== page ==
I would be nonplussed by the incident, were it not for the fact that I have experienced being barred at the Houston trendy bar scene before, and it was quite ugly. I was to meet some friends at a midtown Houston bar called Pub Fiction, but when I walked up the door, was told that I was wearing inappropriate pants. I apologized for not being aware of the dress code, and inquired what was appropriate. I was told that it changes from night to night. As I spent the next hour in vain trying to contact the people inside who may think that I am standing them up, I observed that some people were going in and out in ratty tattered shorts, and sandals with nary a concern, while others were being barred even though they were dressed rather nicely. I then made the connection that there is a very strong correlation between the racial makeup of the people being barred and those being let through.
I found plenty of comments online describing racial profiling going on at Pub Fiction. Speaking with bartender friends, I learned that bar owners in these neighborhoods do instruct their personnel to weed out people based on their ethnic makeup, because they fear that if a bar becomes perceived as catering specifically to a type of minority, they'll lose the more lucrative mainstream market. To which I understand the balkanization that "gay bars" undergo, but apparently, there are "black bars", "Asian bars", and other such liquid ghettos all over the place. Perhaps I have grown accustomed to the English pub concept which acts as a central gathering place for all members of the community. Incidentally, I am loathe to invoke discrimination as an explanation, as the phenomenon can be rather subtle. Defenders of Pub Fiction have blamed me for not dressing up appropriately for the "scale" of the establishment.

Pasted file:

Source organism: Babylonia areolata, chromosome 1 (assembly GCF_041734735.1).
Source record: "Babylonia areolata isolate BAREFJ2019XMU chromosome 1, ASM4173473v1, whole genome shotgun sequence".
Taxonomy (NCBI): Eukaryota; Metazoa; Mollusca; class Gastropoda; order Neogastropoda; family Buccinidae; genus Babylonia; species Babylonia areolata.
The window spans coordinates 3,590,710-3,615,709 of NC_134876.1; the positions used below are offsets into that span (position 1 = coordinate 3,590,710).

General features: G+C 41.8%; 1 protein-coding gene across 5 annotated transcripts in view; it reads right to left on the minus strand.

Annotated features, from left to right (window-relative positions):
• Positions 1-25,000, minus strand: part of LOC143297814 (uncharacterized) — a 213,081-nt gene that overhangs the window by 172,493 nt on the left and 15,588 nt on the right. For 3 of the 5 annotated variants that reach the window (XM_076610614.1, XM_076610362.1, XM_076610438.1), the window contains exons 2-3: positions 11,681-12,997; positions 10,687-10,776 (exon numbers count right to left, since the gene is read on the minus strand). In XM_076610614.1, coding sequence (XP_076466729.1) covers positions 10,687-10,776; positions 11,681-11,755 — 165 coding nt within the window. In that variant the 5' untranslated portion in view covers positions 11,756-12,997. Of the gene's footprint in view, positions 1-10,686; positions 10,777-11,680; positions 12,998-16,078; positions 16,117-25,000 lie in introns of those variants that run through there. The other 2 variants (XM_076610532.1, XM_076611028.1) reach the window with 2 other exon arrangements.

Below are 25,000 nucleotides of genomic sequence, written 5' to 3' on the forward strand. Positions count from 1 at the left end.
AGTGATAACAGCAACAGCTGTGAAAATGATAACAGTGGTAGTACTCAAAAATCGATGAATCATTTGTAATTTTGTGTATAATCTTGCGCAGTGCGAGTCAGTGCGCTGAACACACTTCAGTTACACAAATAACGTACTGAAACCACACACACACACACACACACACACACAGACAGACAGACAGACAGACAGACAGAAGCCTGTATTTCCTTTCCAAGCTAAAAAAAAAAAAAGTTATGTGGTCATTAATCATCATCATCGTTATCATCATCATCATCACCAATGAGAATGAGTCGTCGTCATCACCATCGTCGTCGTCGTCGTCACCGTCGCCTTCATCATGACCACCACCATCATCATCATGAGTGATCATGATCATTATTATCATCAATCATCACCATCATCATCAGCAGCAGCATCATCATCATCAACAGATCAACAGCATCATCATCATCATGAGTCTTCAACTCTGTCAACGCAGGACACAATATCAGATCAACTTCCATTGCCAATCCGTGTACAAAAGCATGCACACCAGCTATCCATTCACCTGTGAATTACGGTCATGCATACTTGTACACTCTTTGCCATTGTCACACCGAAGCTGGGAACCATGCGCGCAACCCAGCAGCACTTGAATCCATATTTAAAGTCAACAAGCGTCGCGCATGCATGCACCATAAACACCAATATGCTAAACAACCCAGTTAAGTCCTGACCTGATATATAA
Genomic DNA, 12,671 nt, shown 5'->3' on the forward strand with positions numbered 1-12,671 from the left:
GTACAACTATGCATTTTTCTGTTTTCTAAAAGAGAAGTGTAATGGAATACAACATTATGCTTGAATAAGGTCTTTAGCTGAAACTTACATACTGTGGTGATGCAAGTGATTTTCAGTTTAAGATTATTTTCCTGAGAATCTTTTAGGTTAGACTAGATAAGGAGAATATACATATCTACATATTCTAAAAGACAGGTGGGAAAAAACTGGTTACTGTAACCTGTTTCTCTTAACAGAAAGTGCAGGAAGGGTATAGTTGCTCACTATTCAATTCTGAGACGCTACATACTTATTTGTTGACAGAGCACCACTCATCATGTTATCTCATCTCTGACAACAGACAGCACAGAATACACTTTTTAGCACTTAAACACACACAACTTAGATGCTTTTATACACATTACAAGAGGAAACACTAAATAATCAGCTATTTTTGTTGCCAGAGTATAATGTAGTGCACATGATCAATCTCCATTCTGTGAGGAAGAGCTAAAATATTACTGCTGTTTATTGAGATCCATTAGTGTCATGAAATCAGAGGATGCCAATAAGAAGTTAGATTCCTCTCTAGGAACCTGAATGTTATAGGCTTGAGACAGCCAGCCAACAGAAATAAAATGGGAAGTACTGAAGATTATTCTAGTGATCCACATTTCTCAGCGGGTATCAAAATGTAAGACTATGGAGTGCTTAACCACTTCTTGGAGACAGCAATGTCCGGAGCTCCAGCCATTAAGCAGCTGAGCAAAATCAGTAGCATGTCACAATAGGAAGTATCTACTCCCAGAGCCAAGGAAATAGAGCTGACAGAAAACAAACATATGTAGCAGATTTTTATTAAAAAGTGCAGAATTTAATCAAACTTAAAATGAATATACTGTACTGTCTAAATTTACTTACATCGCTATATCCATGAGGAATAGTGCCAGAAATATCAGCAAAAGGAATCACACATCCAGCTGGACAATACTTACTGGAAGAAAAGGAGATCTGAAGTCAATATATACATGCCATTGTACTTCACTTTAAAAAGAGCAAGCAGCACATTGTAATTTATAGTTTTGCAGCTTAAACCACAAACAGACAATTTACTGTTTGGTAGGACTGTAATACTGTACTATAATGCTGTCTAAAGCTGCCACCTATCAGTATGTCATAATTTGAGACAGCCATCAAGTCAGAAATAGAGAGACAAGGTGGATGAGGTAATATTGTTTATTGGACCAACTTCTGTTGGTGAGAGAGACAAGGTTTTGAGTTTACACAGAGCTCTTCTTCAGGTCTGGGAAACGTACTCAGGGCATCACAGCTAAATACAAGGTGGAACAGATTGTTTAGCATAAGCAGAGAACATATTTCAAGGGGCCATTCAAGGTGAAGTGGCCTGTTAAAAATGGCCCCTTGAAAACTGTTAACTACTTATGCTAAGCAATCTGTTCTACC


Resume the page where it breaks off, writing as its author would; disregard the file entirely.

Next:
This ties in with a recent discussion on the Houston Chowhound forum asking as to the definition of a "high end" restaurant. Is it just the food? I daresay it really is the trappings, pretentious as they may be. After all, exclusivity refers to someone being excluded, be they men who refuse to wear jackets as they eat, or perhaps colored folk who should be serving not being served. Many modern restaurateurs have eschewed the trappings as being archaic, adopting more casual attitudes to bring good food and drink to more people.
Incidentally, this story has a happy ending. On the
All told, a very classy response to the situation. Kudos.